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Tim Macias

Muay Lertrit Diaries - Coming to Thailand To Train in Traditional Military Muay Thai

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2 hours ago, Kevin von Duuglas-Ittu said:

Why would you think that his Muay Lertrit would score lightly in Thailand's sport Muay Thai?

Mostly worried about how mid-kicks will be viewed. I'm worried that judges won't see the block for what it is and instead look at it as taking the kick on the forearms as opposed to being blocked by the elbow. Also the style isn't the prettiest thing in the world (compared to femeur), but hopefully the sheer dominance of it will shine through. I think if I can get some real sparring time in that will give me a better picture of everything.  

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1 minute ago, Tyler Byers said:

I'm worried that judges won't see the block for what it is and instead look at it as taking the kick on the forearms as opposed to being blocked by the elbow.

Just adjust and use his elbow strikes to the thigh to interrupt, right? hahaha. Yes, if you just take kicks to the arms all day, you lose. But that isn't really the Muay Lertrit style, it's invading of space more. Kickers will be okay for the first 2 rounds, but by round 3 and 4 their kicks will start to fall, pretty soon they'll all be below the waist and hesitant, leading to great narrative for you. Powerful weapons that degrade over time in a fight are a big negative. At least this is what Sylvie's encountered with her own pressuring style versus kickers. She blocks a few head kicks early (which score), but by the end of the fight the kicks are dead.

 

5 minutes ago, Tyler Byers said:

Also the style isn't the prettiest thing in the world (compared to femeur), but hopefully the sheer dominance of it will shine through.

Yeah, it's just fighting with the Muay Khao ethic (minus the clinch). There is a recipe for Muay Khao fighting vs Muay Femeu. Every judge knows it. You have to just follow that recipe I think, for Muay Lertrit inspired action.

What is really interesting about Muay Lertrit, as far as I've been able to witness, is that the entire fighting style is organized around invading the no-mans-land between fighters, and fighting there. Even Muay Khao fighters sometimes ignore this zone, rushing in for the clinch. This is, in some Muay Thai, a neglected area of attack and defense, and for that reason your opponent is probably uncomfortable in this zone. We don't have the time, but I really would love for Sylvie to develop these twisting, intercepting no-mans-land habits and techniques. As a clinch fighter, if one became fluent in them, it would make you kind of undefeatable.

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19 hours ago, Tim Macias said:

Kevin has documented this punch before, and when the footage goes live, you’ll be able to see it. But the Buffalo killer is a prime example of the basics of Muay Lertrit coming together.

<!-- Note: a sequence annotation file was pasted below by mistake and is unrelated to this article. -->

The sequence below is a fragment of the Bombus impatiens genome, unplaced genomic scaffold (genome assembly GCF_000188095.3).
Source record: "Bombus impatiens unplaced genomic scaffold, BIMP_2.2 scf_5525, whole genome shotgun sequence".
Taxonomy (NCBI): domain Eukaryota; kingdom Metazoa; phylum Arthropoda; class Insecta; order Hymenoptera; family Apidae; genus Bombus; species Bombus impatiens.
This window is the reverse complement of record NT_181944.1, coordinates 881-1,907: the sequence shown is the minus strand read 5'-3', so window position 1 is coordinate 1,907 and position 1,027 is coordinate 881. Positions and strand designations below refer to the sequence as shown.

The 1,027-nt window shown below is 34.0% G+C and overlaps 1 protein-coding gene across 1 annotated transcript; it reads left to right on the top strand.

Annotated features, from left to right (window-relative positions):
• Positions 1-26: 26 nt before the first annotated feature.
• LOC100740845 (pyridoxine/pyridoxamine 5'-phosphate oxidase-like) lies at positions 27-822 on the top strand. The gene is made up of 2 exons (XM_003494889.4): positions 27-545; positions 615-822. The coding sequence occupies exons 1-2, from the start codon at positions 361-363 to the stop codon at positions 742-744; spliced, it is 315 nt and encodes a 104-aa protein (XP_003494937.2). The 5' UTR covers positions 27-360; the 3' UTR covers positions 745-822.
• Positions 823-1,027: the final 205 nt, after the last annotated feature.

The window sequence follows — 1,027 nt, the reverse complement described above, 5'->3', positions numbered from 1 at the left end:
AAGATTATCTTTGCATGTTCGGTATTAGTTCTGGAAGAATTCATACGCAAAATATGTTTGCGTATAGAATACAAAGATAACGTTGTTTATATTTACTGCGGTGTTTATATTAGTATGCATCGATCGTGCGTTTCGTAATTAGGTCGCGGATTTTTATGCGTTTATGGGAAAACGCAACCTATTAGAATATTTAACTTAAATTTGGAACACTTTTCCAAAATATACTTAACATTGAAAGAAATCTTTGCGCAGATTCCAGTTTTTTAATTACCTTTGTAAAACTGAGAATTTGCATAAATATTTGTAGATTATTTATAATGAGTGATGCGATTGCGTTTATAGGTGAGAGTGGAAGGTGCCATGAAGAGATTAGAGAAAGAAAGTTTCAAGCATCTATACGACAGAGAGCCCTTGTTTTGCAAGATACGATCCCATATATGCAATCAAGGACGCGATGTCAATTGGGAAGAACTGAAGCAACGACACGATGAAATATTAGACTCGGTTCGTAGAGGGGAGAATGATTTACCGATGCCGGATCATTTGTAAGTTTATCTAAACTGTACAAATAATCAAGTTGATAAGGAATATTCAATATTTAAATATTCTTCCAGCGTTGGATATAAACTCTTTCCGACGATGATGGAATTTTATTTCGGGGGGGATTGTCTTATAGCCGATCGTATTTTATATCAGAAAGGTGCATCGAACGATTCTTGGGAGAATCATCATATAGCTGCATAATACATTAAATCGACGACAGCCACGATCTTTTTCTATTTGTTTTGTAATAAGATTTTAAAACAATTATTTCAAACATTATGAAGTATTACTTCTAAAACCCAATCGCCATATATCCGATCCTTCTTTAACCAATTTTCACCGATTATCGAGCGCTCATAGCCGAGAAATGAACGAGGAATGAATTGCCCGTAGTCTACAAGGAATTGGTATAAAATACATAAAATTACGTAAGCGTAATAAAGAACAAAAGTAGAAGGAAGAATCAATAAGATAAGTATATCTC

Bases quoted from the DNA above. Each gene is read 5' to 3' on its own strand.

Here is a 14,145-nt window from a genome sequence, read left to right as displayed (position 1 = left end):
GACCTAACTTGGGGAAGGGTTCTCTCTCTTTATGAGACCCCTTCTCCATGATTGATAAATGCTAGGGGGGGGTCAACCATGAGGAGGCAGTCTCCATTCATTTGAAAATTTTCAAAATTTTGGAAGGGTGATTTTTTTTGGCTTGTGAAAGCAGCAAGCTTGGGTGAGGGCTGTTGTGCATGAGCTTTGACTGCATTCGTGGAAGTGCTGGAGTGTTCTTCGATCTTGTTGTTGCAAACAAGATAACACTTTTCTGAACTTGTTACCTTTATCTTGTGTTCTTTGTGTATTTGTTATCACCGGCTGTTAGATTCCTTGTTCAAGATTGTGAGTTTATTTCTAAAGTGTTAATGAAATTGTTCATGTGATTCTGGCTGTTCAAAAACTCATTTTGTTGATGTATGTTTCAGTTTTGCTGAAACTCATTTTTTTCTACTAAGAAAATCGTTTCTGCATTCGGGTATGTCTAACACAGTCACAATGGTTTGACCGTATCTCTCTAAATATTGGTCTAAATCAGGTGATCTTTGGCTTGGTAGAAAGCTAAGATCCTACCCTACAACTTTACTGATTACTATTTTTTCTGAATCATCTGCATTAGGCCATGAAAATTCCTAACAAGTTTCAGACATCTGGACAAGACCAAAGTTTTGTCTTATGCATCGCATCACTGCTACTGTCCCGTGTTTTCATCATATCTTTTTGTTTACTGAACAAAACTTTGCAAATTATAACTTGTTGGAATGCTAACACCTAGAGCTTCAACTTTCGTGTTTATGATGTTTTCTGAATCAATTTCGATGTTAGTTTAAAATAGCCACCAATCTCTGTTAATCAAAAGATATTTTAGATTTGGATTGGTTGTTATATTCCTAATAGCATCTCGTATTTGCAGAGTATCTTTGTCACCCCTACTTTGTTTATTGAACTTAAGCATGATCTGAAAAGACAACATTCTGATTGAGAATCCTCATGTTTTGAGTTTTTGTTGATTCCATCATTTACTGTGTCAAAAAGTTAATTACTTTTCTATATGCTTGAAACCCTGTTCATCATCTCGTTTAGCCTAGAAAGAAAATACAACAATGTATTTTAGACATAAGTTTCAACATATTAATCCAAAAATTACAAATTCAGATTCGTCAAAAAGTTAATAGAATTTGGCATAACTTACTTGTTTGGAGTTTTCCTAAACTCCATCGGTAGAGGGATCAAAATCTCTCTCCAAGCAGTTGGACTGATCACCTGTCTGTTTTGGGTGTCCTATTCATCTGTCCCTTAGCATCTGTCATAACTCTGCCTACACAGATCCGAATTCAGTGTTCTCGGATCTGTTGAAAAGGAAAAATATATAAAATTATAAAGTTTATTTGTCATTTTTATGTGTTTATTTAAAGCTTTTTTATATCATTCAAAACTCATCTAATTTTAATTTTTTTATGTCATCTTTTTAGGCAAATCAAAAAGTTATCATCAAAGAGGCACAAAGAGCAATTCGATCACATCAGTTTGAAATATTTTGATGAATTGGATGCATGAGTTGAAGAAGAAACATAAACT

Here's a photo of the said punch, the moment just before the General rolls the hand, arm and shoulder over. A kind of Rolling Back Fist:

General Tunwakom - Rolling Back Fist.jpg

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16 minutes ago, Kevin von Duuglas-Ittu said:

What is really interesting about Muay Lertrit, as far as I've been able to witness, is that the entire fighting style is organized around invading the no-mans-land between fighters, and fighting there.

This is actually what I like best about it so far, and is yet another comparison to my old style. I used to live in that mid-range because I found it makes people really uncomfortable and leaves them trying to choose between moving or attacking. As the pressuring fighter (or at least the one trying to eat/maintain that space) you can still see quite well and therefore counter really well since you aren't actually leading the dance. Feinting/hiding your strikes is really important here I think, it increases the sense of panic in your opponent and makes them open up even more. 

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1 minute ago, Tyler Byers said:

Feinting/hiding your strikes is really important here I think, it increases the sense of panic in your opponent and makes them open up even more. 

Hiding strikes, yeah, but I know of no inside fighting style in any sport that feints much in inside fighting. Most of it is just defending well, intercepting, countering hard. Think of inside fighting in boxing. Zero feints. Unless maybe the deep rolls of inside boxing might be considered feints? Is there a lot of feinting in Muay Lertrit? By feint do you mean the twists and recoveries?

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On 7/10/2019 at 5:49 PM, Kevin von Duuglas-Ittu said:

By feint do you mean the twists and recoveries?

We haven't been shown any feints yet but I think we aren't even near that point. We are still working on the basic techniques and not even really drilling or sparring yet. I think when you are that close, it is mostly slight/nuanced movement based feinting (acting like are going to pivot one direction, then going another), or feinting when you are an outside in attempt to keep them guessing so you can get back into that mid-range. I'm having a hard time putting into words what I am thinking, hahaha very likely I am still figuring it out myself. I'm kind of getting a double dose of learning/re-learning as I realize how many of the ideals behind Muay Lertit are similar to things I was taught at Toddy's.